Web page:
In a Series B round led by Australia’s largest venture capital (VC) firm, Blackbird Ventures, Sydney-headquartered biotech startup Inventia raised $25 million (A$35 million). The company also landed in the US, where the newly appointed Director of US Sales, Dwayne Dexter, will launch Inventia’s flagship 3D cell culture platform, Rastrum, used to rapidly print human cells to help with cancer drug testing and therapy research.
Funding from Inventia’s new round will allow the company to market Rastrum worldwide, grow its team from 36 to 150 employees by the end of 2024, and strengthen its presence in the US, where the biomedical research and drug discovery markets are currently estimated to be worth more than $40 billion.
“This new round of financing is a very significant milestone for Inventia. The funds will enable us to scale up and take full advantage of the increasing global interest in such things as new approaches to cancer research and the development and validation of new drugs,” says Inventia’s Founder and CEO, Julio Ribeiro.
Niki Scevak, Partner at Blackbird Ventures, added that the VC firm’s financial support of Inventia reflects its belief that there is a broad-based and urgent need in the biomedical world for a unique 3D cell culture platform and that its impact is going to be “truly generational,” reshaping many biomedical industries––in particular pharma.
The biotech, which was built around digital bioprinting technology for fast, scalable, and reproducible printing of 3D cell constructs, expects the creation of its proprietary platform to remove the need for time-consuming manual labor of medical lab workers and enable pharma companies to develop and validate new drugs faster. In fact, it could help save millions of dollars by eliminating unsuccessful products prior to undergoing formal clinical trials, as well as assist biomedical researchers with cancer and other cellular research.
So far, Inventia’s innovative technology has allowed scientists to print 3D cell models at unprecedented speed, expanding the capacity for research and drug development in cell models. Designed as a stand-out-pink machine, Rastrum can produce 1,000 3D cell models in less than six hours, a task that would regularly take more than 50 hours using current manual techniques.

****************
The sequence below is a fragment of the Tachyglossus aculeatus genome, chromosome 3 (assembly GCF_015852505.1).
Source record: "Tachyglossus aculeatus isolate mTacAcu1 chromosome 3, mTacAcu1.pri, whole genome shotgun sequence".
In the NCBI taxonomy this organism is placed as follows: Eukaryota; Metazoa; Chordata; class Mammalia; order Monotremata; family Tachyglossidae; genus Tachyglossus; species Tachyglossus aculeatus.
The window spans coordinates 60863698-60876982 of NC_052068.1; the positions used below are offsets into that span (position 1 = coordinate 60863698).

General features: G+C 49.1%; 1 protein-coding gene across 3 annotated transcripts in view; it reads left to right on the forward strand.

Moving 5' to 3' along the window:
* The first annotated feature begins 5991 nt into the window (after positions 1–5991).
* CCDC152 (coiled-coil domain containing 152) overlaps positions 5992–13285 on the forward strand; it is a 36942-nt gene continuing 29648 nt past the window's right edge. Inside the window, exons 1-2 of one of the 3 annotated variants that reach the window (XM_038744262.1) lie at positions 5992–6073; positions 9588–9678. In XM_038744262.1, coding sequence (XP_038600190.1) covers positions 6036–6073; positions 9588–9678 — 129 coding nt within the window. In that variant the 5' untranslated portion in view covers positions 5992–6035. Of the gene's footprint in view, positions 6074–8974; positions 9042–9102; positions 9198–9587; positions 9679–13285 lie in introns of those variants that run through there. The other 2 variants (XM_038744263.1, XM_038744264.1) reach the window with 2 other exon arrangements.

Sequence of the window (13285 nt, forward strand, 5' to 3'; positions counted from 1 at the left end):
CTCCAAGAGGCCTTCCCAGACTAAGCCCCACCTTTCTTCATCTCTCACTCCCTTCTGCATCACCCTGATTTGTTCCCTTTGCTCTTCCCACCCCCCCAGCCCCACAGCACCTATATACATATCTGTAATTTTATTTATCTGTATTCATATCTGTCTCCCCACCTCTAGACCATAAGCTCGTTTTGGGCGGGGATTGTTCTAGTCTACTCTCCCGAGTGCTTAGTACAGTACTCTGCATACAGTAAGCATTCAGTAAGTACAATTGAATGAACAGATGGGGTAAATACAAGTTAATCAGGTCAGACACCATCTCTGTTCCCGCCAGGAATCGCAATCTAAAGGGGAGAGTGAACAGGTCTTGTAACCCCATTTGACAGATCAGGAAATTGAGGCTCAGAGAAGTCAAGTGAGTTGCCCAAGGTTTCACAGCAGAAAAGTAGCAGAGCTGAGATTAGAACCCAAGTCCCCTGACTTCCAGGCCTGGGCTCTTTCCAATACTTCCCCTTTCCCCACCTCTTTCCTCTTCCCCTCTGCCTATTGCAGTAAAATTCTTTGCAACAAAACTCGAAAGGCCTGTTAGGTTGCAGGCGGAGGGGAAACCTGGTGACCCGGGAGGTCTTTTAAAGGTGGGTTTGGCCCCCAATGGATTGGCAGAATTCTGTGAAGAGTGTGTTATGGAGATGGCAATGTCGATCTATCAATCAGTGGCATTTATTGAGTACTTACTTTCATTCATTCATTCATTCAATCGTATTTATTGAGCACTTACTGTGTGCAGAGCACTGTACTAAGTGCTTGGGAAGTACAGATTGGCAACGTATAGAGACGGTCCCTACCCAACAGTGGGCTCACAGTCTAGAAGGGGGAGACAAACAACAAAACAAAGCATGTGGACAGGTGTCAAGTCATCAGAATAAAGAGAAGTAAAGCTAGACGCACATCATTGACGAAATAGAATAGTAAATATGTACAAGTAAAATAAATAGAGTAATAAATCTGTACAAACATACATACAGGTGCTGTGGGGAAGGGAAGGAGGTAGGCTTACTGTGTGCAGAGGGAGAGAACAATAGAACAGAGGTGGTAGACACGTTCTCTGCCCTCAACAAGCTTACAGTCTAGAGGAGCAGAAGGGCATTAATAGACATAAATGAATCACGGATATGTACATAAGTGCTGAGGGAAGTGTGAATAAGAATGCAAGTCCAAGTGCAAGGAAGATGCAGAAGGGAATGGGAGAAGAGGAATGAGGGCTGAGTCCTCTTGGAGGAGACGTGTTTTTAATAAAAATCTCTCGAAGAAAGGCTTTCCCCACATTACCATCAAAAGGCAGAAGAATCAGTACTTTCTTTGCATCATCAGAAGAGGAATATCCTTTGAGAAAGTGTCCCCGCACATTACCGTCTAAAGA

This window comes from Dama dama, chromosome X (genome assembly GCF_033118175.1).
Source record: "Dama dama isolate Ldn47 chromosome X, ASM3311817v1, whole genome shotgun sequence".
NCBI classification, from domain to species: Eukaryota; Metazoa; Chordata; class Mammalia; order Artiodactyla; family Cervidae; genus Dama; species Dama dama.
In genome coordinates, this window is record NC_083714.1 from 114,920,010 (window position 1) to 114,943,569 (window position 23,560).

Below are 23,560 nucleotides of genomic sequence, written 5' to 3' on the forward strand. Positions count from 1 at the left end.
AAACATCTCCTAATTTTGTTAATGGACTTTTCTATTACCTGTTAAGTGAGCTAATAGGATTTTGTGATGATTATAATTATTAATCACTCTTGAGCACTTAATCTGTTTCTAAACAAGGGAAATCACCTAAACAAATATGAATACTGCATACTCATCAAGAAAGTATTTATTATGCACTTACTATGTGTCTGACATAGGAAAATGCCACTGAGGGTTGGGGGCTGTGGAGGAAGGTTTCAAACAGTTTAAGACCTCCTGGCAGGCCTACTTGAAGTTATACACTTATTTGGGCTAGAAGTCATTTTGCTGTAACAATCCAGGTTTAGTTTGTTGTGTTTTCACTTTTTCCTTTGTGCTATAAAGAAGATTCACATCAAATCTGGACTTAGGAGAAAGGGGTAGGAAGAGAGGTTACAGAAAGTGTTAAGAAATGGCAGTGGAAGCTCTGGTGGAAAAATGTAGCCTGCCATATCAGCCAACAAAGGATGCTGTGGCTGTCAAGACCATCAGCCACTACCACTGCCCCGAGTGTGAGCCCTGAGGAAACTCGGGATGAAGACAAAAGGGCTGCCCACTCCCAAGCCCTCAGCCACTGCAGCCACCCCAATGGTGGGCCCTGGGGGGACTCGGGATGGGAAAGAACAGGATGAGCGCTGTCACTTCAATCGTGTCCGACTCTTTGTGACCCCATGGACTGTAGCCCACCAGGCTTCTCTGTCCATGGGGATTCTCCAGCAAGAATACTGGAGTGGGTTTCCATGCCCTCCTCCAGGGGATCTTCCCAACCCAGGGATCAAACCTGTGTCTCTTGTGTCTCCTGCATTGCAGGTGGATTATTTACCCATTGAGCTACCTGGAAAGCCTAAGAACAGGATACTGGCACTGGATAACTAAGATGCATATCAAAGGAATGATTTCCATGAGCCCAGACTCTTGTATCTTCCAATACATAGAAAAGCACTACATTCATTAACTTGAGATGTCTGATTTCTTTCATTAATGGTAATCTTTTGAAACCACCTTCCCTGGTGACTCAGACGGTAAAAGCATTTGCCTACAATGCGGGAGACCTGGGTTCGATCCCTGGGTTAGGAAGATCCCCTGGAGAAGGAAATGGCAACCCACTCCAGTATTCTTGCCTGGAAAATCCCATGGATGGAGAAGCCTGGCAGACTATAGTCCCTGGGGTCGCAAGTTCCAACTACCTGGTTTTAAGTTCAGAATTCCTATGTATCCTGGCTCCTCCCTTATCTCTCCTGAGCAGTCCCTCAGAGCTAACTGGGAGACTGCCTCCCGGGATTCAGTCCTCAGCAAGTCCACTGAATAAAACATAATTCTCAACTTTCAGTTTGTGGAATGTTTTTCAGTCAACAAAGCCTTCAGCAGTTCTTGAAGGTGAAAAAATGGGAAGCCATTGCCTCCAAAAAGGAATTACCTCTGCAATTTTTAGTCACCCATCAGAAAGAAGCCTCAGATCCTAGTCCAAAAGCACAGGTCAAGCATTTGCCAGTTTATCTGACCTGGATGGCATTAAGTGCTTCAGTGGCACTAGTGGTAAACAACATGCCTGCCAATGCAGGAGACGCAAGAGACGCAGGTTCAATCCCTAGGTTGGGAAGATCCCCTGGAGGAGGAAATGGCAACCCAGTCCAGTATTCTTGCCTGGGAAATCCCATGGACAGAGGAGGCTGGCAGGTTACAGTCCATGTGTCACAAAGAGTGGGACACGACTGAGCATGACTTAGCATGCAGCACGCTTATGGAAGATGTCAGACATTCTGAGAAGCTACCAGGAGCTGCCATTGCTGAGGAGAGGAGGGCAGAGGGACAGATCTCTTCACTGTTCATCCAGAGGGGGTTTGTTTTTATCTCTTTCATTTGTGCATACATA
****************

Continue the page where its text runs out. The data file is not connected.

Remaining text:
Launched in Australia in 2019, Rastrum enables the consistent and reproducible production of 3D cell cultures at a scale never achieved before. One of the many applications of this platform is printing diseased or healthy cells that can be used in the rapid testing of new drug treatments. This ensures researchers can conduct significantly more experiments, accelerating their research that includes understanding the cause of diseases and, most importantly, identifying novel disease treatments for diseases such as cancer or neurological disorders.
Commenting on Rastrum, Ribeiro said the biomedical applications for its use are very diverse. “For example, it can be of enormous benefit to the pharma industry by allowing new drugs to be tested in a 3D cellular environment and eliminated if necessary, long before they reach the stage of clinical trials. This can reduce the total cost of bringing a successful drug to market by hundreds of millions of dollars. Similarly, cancer researchers can now work at scale with cell models that mimic the human body almost exactly and produce research results that are more accurate and predictive than before.”
Currently, the Rastrum is being used by over 20 universities and world-leading research institutes in Australia, the US, and Europe. Even more so, Ribeiro stated in a social media post that Inventia has a strong customer pipeline of pending orders in the US, Europe, and the Asia-Pacific (APAC) region, in both the academic and industry sector. At the same time, three of the top 20 pharmaceutical companies are Inventia customers.
The Series B funding round closing on 16 December 2021 brings Inventia’s total funding to $32 million (A$44.4 million). The round also included significant re-investment from Sydney investment management firm Skip Capital. Now that the company has made it through its Series B round, it plans to market its award-winning device in the US through Dexter, who previously served as the director of US operations at organ-on-a-chip provider Mimetas.
Additionally, in 2021, Inventia entered into strategic partnerships with two biotech firms, Sweden-based BioLamina and New York biomaterial manufacturer Xylyx Bio, to develop more realistic, scalable, and reproducible 3D cell cultures for drug discovery and biomedical research. Ultimately, the aim is to democratize access to affordable biomedical research, especially in cancer research and new drug development.
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